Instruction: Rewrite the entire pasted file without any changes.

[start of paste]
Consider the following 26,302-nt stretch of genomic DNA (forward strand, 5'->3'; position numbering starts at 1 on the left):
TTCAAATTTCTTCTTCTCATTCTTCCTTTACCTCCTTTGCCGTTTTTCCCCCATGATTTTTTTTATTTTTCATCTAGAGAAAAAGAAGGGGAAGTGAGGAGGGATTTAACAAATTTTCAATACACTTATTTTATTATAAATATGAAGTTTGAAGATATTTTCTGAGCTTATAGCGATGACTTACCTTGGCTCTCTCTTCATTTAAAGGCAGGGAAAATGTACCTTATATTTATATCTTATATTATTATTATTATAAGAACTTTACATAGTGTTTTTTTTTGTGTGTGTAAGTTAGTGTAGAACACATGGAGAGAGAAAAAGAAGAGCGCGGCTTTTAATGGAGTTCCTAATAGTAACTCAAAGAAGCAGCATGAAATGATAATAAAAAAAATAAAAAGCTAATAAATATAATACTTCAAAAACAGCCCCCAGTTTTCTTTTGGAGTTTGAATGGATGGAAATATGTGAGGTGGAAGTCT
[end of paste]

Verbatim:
Consider the following 26,302-nt stretch of genomic DNA (forward strand, 5'->3'; position numbering starts at 1 on the left):
TTCAAATTTCTTCTTCTCATTCTTCCTTTACCTCCTTTGCCGTTTTTCCCCCATGATTTTTTTTATTTTTCATCTAGAGAAAAAGAAGGGGAAGTGAGGAGGGATTTAACAAATTTTCAATACACTTATTTTATTATAAATATGAAGTTTGAAGATATTTTCTGAGCTTATAGCGATGACTTACCTTGGCTCTCTCTTCATTTAAAGGCAGGGAAAATGTACCTTATATTTATATCTTATATTATTATTATTATAAGAACTTTACATAGTGTTTTTTTTTGTGTGTGTAAGTTAGTGTAGAACACATGGAGAGAGAAAAAGAAGAGCGCGGCTTTTAATGGAGTTCCTAATAGTAACTCAAAGAAGCAGCATGAAATGATAATAAAAAAAATAAAAAGCTAATAAATATAATACTTCAAAAACAGCCCCCAGTTTTCTTTTGGAGTTTGAATGGATGGAAATATGTGAGGTGGAAGTCT